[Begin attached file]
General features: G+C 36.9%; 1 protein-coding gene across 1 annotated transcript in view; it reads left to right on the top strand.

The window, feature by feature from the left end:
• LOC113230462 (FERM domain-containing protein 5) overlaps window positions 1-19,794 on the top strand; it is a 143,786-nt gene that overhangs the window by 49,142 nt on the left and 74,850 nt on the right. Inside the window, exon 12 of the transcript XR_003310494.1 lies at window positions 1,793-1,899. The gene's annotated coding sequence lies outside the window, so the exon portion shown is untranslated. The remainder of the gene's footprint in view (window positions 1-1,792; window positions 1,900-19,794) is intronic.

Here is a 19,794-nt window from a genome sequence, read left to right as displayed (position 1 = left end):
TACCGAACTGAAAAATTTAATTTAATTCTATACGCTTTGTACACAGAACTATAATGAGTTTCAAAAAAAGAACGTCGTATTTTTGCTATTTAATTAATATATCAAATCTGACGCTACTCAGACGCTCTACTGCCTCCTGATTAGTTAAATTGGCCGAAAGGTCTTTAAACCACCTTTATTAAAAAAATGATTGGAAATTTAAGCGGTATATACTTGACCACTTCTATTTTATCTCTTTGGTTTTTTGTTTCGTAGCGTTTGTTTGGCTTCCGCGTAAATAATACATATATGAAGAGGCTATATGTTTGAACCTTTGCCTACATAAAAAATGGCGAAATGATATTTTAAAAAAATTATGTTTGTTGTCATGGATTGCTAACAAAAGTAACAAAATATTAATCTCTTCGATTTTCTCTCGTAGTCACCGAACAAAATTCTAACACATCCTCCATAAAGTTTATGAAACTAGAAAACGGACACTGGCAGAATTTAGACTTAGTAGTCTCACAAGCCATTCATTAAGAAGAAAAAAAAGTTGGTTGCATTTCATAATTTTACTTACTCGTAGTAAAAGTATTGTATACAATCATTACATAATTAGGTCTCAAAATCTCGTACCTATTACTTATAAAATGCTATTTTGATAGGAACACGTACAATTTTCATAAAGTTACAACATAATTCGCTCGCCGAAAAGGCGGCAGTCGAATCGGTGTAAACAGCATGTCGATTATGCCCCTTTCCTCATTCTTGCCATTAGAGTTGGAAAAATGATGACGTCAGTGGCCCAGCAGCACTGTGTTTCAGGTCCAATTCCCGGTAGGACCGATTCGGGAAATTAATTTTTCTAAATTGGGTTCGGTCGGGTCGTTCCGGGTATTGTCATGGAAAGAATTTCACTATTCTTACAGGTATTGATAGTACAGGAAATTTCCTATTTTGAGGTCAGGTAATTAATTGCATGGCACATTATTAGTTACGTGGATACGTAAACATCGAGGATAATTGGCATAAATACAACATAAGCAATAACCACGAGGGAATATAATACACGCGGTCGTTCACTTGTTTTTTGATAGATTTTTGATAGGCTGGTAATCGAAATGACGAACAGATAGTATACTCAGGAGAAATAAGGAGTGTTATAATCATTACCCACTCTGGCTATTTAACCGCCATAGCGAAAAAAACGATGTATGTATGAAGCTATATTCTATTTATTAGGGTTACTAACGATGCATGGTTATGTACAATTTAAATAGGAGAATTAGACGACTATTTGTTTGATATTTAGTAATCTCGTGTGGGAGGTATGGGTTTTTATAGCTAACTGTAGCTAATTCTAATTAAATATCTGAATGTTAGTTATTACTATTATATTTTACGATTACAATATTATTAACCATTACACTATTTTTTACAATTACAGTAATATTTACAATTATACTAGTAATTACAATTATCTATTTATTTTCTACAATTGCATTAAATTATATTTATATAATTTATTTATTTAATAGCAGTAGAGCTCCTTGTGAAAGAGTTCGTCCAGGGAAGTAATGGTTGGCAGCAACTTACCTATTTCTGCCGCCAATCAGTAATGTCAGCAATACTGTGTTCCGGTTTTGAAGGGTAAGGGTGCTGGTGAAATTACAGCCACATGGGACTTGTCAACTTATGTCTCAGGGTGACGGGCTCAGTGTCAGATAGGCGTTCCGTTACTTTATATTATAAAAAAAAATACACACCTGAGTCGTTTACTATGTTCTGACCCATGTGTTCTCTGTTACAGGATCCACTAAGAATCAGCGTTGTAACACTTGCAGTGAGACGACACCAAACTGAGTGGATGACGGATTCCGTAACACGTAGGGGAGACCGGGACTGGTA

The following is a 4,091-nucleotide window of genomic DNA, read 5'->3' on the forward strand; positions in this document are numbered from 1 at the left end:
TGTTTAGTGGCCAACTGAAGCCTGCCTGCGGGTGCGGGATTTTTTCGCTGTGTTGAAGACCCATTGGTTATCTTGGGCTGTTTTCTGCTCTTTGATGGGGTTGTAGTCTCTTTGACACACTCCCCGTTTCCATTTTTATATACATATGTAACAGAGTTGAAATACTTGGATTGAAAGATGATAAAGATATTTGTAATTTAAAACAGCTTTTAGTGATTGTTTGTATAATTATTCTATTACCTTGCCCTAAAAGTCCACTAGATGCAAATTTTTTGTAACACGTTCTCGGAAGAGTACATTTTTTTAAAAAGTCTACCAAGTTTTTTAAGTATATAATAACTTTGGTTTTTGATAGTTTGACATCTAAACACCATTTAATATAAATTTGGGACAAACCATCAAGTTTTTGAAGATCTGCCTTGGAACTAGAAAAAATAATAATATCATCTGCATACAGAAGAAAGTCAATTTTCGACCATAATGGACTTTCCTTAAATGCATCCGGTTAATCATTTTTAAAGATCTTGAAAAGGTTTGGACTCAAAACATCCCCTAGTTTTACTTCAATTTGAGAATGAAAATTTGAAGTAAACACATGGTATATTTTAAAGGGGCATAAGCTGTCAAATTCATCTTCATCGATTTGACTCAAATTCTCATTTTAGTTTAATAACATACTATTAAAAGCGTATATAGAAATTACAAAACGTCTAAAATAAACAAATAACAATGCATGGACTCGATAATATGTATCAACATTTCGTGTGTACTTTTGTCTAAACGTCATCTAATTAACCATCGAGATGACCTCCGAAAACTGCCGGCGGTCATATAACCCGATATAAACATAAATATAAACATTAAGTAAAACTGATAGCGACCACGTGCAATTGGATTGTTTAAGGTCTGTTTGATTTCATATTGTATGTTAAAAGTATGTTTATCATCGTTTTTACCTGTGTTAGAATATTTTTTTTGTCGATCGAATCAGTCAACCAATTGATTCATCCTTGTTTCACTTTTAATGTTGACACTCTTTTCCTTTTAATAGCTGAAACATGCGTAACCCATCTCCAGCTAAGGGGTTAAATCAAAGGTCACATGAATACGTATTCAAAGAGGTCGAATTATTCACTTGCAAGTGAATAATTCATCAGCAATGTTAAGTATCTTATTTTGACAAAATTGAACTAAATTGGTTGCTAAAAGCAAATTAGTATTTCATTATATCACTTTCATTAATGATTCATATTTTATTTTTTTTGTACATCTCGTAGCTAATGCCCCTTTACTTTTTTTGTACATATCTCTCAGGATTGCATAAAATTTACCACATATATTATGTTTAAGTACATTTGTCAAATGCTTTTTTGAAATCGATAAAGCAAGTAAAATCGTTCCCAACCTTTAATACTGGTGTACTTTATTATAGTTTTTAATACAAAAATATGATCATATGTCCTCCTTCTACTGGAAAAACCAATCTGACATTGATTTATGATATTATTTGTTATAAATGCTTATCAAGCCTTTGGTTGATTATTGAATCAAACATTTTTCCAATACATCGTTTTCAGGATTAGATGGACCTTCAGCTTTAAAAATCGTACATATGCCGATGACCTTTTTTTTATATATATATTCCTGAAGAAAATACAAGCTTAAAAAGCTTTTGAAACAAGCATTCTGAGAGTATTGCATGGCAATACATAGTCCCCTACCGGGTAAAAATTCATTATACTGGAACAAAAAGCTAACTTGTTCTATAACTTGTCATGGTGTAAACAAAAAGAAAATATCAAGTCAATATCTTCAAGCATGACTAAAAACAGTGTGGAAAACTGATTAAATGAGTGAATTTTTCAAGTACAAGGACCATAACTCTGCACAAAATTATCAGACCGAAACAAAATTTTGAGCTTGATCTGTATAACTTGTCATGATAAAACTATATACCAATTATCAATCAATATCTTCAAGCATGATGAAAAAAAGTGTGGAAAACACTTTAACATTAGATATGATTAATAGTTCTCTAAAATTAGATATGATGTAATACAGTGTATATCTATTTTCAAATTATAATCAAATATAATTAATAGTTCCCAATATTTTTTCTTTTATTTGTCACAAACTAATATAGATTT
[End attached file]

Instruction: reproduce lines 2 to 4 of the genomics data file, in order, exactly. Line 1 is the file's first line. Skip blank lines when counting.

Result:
The window, feature by feature from the left end:
• LOC113230462 (FERM domain-containing protein 5) overlaps window positions 1-19,794 on the top strand; it is a 143,786-nt gene that overhangs the window by 49,142 nt on the left and 74,850 nt on the right. Inside the window, exon 12 of the transcript XR_003310494.1 lies at window positions 1,793-1,899. The gene's annotated coding sequence lies outside the window, so the exon portion shown is untranslated. The remainder of the gene's footprint in view (window positions 1-1,792; window positions 1,900-19,794) is intronic.

Here is a 19,794-nt window from a genome sequence, read left to right as displayed (position 1 = left end):